Transplants of Hematopoietic Stem Cells
Hematopoietic stem cells (HSCs) are the cells from which all the types of blood cells are made. They reside in the bone marrow and can be harvested from it. However, a few infusions of granulocyte colony-stimulating factor (G-CSF) — available thanks to recombinant DNA technology — causes them to be released into the blood where they can more easily be collected. They are used to treat a variety of ailments including sickle-cell disease, multiple myeloma, a cancer of plasma cells, various leukemias and some other types of cancer. In 2006, some 50,000 of these transplants were performed worldwide. High doses of chemotherapy and radiation can be used to kill off the cancerous cells in a patient, but they also destroy the patient's bone marrow, and the patient will die without a transplant of hematopoietic stem cells.
Figure 22.214.171.124 Bone marrow transplant
These can be:
- autologous — from hematopoietic stem cells that were
- removed from the patient before cancer therapy began,
- stored alive,
- and, if there were cancer cells in the bone marrow (the case with multiple myeloma and leukemias), treated to "purge" them. Most failures of autologous stem cell transplants occur because of failure to get all the cancer cells out of the harvested cells rather than failure to eliminate them from the patient.
- allogeneic — hematopoietic stem cells removed from someone else, often a close relative. Another source of hematopoietic stem cells is cord blood — blood drained (through the umbilical cord) from the placenta of newborn infants.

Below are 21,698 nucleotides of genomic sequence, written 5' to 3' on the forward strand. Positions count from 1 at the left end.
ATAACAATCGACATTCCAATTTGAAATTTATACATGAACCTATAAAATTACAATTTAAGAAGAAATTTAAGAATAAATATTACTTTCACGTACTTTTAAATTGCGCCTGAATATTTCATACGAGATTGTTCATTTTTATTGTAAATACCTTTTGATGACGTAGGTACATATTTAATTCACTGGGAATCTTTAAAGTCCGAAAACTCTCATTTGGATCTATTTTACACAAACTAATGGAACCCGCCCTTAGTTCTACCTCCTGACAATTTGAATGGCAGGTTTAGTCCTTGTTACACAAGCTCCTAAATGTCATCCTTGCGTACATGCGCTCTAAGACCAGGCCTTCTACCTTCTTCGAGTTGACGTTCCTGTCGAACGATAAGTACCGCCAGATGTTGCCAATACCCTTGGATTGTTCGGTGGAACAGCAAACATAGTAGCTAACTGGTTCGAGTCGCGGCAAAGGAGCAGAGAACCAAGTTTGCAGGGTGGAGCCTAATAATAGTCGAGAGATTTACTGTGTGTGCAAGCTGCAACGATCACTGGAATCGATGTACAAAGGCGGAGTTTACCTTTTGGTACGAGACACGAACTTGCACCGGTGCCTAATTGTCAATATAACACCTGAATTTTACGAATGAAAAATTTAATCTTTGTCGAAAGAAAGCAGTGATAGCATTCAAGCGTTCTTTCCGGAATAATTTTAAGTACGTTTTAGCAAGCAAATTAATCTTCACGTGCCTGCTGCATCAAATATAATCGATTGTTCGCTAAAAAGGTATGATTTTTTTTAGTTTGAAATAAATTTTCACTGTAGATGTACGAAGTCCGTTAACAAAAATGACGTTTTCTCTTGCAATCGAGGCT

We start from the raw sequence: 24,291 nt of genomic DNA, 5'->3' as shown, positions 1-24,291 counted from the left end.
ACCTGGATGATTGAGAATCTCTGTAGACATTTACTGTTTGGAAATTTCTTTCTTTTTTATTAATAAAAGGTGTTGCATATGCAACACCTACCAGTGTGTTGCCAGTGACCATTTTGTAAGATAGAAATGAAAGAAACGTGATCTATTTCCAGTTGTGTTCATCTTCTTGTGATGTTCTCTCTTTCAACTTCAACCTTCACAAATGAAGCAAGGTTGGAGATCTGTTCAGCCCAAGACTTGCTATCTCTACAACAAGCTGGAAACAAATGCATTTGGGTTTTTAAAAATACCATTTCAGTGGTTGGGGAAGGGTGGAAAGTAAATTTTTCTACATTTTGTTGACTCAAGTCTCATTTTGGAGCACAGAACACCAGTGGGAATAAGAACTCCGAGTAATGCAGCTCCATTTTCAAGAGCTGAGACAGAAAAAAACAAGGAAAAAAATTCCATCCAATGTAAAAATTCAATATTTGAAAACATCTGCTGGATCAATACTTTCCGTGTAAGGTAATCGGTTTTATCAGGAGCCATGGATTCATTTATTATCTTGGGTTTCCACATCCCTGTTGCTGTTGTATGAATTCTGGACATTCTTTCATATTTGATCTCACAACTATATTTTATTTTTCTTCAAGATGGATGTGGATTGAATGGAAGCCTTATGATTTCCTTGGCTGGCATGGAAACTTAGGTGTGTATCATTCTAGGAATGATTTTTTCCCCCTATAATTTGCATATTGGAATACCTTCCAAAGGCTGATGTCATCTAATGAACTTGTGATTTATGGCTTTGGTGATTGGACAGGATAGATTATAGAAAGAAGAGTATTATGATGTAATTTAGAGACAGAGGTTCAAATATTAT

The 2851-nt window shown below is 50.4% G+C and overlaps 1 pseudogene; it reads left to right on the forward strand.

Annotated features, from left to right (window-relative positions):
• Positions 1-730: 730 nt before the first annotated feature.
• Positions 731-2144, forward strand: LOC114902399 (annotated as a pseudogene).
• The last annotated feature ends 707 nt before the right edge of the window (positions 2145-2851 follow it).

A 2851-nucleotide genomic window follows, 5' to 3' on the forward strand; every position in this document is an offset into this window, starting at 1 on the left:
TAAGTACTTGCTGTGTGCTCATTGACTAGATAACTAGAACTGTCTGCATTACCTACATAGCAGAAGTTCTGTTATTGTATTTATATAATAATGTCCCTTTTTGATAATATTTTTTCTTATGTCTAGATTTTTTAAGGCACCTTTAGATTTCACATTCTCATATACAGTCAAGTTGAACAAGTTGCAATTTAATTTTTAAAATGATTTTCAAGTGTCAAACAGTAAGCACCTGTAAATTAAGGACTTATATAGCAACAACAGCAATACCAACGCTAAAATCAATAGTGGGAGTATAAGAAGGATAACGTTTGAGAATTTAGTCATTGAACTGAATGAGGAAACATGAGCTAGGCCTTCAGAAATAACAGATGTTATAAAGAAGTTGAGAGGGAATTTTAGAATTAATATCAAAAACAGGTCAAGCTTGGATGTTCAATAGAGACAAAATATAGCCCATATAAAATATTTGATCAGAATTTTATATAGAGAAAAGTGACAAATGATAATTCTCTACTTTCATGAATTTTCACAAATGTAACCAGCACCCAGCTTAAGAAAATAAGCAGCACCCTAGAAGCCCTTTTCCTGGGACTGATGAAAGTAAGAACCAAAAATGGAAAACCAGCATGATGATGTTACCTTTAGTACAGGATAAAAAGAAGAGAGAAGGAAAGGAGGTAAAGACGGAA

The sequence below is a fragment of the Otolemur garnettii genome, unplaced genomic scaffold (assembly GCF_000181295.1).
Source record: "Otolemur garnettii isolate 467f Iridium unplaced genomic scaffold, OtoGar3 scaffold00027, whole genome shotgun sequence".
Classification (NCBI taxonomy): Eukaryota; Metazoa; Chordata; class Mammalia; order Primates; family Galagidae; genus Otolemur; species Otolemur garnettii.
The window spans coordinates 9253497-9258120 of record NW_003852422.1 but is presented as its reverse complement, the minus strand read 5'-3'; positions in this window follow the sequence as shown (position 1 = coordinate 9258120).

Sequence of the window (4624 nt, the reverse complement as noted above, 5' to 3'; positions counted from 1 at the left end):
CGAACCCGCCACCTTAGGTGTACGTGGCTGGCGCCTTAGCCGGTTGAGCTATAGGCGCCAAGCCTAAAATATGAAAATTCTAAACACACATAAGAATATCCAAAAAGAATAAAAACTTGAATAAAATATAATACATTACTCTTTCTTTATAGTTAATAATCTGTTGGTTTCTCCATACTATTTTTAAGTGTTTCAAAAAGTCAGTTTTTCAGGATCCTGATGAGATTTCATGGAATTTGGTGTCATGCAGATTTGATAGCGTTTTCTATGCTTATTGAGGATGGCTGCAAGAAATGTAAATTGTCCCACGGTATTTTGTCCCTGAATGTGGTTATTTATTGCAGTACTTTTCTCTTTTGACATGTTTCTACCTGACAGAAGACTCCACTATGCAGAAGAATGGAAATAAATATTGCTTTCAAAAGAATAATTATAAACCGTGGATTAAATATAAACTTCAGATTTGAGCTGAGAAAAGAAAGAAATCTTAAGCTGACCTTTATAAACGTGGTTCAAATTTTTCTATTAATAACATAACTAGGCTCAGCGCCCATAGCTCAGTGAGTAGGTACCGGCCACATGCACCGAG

Allogeneic stem cells
- avoid the problem of lurking residual cancer cells but
- should be closely matched to the major histocompatibility loci (MHC) of the patient. If not, the donor cells will attack the recipient causing often-fatal graft-versus-host disease (GVHD). Even with an exact match at the MHC, some GVHD is likely.
In one remarkable case, an AIDS patient with leukemia was given a bone marrow transplant from a donor whose cells did not express a functional version of CCR5 — a coreceptor needed by HIV to infect T cells. Two years later, the patient was not only cured of his leukemia but of AIDS as well. Autologous hematopoietic stem cell transplants also show promise of being an effective treatment for the autoimmune disorder systemic lupus erythematosus (SLE). If the patient's own marrow was not completely destroyed, the donor lymphocytes and the patient's lymphocytes can exist together. Then a later infusion of the donor's T cells may be able to kill off all the patient's remaining malignant cells leaving the patient with a bone marrow that produces donor-type cells exclusively. So hematopoietic stem cell transplants (HSCT) can be life-saving but create their own problems. (Another example: an "immediate"-type allergy like hay fever or asthma of the donor can create the same allergy in the recipient.)